The Committee gave consideration to a report from the Corporate Policy Manager which covered both the Risk Strategy 2019-2023 and the six monthly review of strategic risks. He explained that, based on the new Corporate Plan, there had been slight amendments to the risk strategy. He reminded Members that the risk strategy was ultimately how much risk the Council was prepared to take in any given scenario. He highlighted that the risk appetite for the Council had been assessed as ‘creative and aware’, willing to consider all potential delivery options, and that ethos underpinned the whole strategy.
The Committee heard of one amendment regarding the consideration of both inherent risk (an estimation of the worst case scenario if the risk were to occur) and target risk (the reality if the risk were to occur once all mitigations were in place). The re-confirmed scoring matrix, a 4x4 matrix of likelihood and impact, was also highlighted within the report. The Corporate Policy Manager explained that work had been undertaken in recent years to ensure that risk awareness was inherent in day to day activity and the Council had been praised for this approach by Internal Audit. It was important for this to be maintained.
There was discussion regarding the accessibility of the risk strategy and the clear thread through the organisation that ensured everyone was aware of their risk responsibility. It was agreed that the document explained the information in a clear and concise format and was easy to navigate around.
Following a question from a Member of Committee regarding cases of data loss across the Council, the Corporate Policy Manager introduced the second part of the report regarding the six monthly review of strategic risks. He explained that the assessment template detailed what the triggers might be, the potential impact, the current controls in place and any other areas of consideration. Using the example of information security, the likelihood of it happening was high, despite the measures in place and the structures needed to be as robust as possible. The fact that there had not been significant losses was likely to be the strength of the systems but there always needed to be structured discussion around the likelihood, the impact and how to reduce both.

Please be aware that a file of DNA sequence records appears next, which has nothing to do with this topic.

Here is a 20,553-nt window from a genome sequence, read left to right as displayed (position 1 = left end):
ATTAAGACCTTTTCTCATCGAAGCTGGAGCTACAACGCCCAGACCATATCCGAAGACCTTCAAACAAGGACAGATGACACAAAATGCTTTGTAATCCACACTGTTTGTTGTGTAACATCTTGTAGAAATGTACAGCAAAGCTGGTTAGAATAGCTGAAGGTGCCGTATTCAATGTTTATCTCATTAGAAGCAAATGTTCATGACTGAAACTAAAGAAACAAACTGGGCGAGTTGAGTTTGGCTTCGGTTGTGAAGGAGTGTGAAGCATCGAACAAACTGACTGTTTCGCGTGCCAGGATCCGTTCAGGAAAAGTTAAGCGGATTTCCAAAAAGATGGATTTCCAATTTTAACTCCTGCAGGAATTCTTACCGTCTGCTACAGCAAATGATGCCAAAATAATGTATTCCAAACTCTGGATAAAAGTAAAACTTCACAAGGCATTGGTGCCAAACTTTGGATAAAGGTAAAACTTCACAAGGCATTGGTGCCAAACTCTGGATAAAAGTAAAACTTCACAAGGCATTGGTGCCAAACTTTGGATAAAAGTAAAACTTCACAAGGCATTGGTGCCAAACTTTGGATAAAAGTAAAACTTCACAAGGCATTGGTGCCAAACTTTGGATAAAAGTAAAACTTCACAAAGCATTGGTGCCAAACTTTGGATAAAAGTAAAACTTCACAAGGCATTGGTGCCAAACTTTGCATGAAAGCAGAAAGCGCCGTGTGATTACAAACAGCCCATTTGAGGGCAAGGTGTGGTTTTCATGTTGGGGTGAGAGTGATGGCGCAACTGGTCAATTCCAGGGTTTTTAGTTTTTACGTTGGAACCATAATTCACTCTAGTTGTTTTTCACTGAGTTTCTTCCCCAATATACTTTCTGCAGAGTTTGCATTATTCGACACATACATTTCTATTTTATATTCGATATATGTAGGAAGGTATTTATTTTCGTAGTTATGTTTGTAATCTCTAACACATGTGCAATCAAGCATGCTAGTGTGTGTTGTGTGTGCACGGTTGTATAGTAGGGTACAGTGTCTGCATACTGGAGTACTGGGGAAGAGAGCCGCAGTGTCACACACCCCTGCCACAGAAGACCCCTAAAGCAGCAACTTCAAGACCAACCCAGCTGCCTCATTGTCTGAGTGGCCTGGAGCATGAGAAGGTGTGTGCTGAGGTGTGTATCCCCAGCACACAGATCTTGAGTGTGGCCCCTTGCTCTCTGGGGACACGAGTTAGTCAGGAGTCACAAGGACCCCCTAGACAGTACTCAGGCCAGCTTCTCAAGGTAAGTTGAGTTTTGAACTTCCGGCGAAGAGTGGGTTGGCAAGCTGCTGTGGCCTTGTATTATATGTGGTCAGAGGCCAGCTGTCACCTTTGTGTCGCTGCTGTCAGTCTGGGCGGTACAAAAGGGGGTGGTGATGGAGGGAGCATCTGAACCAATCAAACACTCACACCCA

There was discussion regarding the risks included in the report and whether there were any marginal risks not covered. Members heard that all risk areas were based around the delivery of the Corporate Plan and that if any service risks impacted on strategic delivery, they would be referenced in the report. Members engaged in discussion around the risks that sat outside of the control of the District Council and it was confirmed that there was a role for the Council to play, for example in education. The Corporate policy Manager explained several initiatives that were running across the Council with the aim of making small improvements where possible. He gave the example of work experience placements for students and a mentoring scheme that had been running successfully for over 12 months.
With regards to the impact Brexit may have on the Council’s commercial ventures, it was confirmed that nothing could be done currently about the unpredictable impact there may be, but the Council was aware of the need to keep monitoring such risks. The planning and preparation for Brexit had been about the continuation of providing critical services, for example in case of blockades, and ensuring plans were in place to offset any difficulties as they arose.
(1) Members approve the Council’s Risk Management Strategy 2019 – 2023;
(2) Members be assured that strategic risks were being captured, considered and managed effectively.